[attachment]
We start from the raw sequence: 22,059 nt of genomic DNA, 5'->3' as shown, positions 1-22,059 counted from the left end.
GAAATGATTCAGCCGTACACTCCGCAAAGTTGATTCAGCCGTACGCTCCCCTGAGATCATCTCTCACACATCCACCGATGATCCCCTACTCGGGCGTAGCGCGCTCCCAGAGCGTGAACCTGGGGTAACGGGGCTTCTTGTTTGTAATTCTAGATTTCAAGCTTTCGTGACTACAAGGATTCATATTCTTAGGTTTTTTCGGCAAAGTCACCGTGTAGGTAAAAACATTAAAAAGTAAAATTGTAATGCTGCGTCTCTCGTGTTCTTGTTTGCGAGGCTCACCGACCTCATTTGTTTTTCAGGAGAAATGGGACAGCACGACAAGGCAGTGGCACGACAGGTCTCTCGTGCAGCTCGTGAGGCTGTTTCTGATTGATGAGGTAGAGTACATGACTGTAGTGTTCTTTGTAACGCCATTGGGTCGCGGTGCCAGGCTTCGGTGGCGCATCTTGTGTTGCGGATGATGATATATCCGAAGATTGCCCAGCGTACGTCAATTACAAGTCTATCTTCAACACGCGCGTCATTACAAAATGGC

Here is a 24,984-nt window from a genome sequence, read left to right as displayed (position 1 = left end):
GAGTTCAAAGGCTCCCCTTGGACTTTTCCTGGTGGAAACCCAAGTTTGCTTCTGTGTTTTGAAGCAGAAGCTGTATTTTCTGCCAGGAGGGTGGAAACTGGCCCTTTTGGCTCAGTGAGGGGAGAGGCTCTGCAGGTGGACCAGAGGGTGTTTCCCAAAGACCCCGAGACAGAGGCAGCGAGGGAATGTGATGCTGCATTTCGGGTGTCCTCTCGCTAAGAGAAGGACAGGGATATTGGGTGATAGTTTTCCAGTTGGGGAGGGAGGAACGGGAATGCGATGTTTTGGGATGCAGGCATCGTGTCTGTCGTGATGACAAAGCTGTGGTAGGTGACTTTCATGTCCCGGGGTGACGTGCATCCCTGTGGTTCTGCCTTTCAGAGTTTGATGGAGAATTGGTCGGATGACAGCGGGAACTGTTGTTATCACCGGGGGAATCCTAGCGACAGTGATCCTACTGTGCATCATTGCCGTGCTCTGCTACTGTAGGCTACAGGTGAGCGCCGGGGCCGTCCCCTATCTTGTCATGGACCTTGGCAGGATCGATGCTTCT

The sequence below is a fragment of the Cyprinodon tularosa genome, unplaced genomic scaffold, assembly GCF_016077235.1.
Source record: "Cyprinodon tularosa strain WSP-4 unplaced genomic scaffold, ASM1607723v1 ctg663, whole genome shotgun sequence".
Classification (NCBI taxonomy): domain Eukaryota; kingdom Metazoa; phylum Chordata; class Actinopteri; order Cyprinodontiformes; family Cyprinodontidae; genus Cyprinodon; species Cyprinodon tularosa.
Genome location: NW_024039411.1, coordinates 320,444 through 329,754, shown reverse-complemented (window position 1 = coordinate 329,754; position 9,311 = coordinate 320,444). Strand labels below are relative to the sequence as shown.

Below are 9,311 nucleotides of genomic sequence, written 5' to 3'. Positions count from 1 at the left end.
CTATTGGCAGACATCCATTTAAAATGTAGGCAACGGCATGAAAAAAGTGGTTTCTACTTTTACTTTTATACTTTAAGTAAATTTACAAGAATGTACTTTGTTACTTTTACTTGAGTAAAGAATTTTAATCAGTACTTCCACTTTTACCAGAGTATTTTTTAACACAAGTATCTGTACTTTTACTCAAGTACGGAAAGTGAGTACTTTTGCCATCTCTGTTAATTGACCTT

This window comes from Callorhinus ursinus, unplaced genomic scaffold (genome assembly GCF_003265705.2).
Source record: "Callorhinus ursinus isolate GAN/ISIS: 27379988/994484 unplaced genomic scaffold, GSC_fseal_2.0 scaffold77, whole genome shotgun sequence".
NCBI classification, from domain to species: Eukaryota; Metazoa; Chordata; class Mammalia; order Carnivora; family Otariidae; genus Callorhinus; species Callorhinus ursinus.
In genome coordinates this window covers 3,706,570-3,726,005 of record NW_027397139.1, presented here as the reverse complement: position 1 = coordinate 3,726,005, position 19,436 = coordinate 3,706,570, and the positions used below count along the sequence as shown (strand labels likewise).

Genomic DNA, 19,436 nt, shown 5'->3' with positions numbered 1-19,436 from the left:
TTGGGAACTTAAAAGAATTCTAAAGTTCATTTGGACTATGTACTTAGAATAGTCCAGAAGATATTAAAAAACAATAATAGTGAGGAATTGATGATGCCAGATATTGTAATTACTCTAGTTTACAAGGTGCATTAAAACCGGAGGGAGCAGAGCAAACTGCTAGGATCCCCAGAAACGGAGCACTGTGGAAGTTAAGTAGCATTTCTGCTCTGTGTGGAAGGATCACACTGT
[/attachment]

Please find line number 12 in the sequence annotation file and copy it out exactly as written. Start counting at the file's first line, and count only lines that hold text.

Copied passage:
Source record: "Callorhinus ursinus isolate GAN/ISIS: 27379988/994484 unplaced genomic scaffold, GSC_fseal_2.0 scaffold77, whole genome shotgun sequence".